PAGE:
Every weekday through Election Day, JTA will post a brief profile of one Jewish voter. Today, on Election Day, we’re posting two slightly longer editions — one of a Jewish Trump voter and one of a Jewish Clinton voter.
Name: Shira Botzum
Lives: New York City, from Pennsylvania
Voting for: Hillary Clinton
Why she’s voting for Clinton:
“Given the ways the parties are right now, I very much would have voted for the Democratic nominee regardless. I think there are a lot of parts of the Republican party platform I can’t get around at this point…
“I actually like Hillary a lot. It’s not just an anti-Trump vote. I think she has a ton of experience and is incredibly qualified. I like her stances on women’s issues and most of this liberal social stuff. And [although] I think she is maybe a little more hawkish than I would ideally like on foreign policy, I think she really knows what she’s doing. I think she also will actually be pretty good for Israel.”
On how the campaign has entrenched a split in the country:
“I think it’s highlighted a lot of things in our country that are kind of worrisome and scary… I think just the fact of how intensively divided the country is right now. I’m from Pennsylvania, and our state is a swing state because Philadelphia and Pittsburgh and the surrounding areas, where I’m from, are cities and they’re all voting Democratic. And the other 95 percent of the landmass of the state is like living in a different world. I think that’s something we need to come to terms with a little more.”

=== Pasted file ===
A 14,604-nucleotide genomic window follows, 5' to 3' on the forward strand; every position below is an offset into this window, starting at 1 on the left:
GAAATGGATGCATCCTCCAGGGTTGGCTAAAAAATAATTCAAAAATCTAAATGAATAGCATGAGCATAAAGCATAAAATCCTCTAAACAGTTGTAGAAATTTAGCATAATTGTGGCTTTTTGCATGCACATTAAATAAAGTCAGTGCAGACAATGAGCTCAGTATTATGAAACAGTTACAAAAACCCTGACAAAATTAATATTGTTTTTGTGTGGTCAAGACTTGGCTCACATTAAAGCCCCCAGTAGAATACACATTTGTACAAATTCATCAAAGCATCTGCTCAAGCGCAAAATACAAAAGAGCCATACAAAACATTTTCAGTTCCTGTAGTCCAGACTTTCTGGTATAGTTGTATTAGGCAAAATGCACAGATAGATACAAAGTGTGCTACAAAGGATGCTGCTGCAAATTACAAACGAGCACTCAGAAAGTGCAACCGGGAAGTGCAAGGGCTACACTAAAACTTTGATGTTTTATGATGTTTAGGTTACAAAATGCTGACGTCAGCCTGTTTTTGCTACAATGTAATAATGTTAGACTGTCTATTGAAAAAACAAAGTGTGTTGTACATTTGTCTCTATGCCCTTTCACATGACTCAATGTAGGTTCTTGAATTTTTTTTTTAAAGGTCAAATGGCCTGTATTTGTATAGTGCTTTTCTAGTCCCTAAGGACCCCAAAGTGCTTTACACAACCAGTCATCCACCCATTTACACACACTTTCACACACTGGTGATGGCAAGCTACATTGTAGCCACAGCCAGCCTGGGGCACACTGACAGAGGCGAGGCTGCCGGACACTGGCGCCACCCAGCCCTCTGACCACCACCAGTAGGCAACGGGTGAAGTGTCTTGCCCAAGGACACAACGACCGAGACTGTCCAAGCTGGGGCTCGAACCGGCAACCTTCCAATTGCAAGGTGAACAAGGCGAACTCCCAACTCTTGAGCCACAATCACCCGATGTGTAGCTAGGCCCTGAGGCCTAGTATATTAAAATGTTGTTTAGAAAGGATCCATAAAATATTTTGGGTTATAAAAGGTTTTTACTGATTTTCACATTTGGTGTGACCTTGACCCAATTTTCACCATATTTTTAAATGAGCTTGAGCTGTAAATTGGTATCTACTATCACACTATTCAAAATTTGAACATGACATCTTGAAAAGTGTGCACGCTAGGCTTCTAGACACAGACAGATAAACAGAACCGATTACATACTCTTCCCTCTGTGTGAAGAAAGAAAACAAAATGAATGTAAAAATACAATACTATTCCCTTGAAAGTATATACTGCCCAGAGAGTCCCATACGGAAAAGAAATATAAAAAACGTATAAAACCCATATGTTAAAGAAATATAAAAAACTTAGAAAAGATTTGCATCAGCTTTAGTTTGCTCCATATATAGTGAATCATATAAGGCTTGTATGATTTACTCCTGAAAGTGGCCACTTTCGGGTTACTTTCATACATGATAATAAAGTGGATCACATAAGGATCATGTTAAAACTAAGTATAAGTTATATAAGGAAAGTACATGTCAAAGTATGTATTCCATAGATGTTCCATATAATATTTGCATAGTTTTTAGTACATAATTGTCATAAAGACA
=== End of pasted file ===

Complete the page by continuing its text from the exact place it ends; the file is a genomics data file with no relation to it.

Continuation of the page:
On how the Jewish community has responded to the campaign:
“I think we often sacrifice a lot of general Jewish values when looking at a candidate, in favor of a very simplistic view of their Israel politics and I think that generally most of adult American Jewry is too quick to sort of take the ‘Republicans are pro-Israel, Democrats are not’ route, without examining the facts a little more. I think a lot of people I know who are voting for Trump because of reasons like that make me disappointed in our community.”
On a shift in her generation of Jews:
I think generally we’re a little more liberal than our parents… I think the people I know are generally a little more thoughtful, a little less reactionary when it comes to politics and how that relates to their Jewish identities.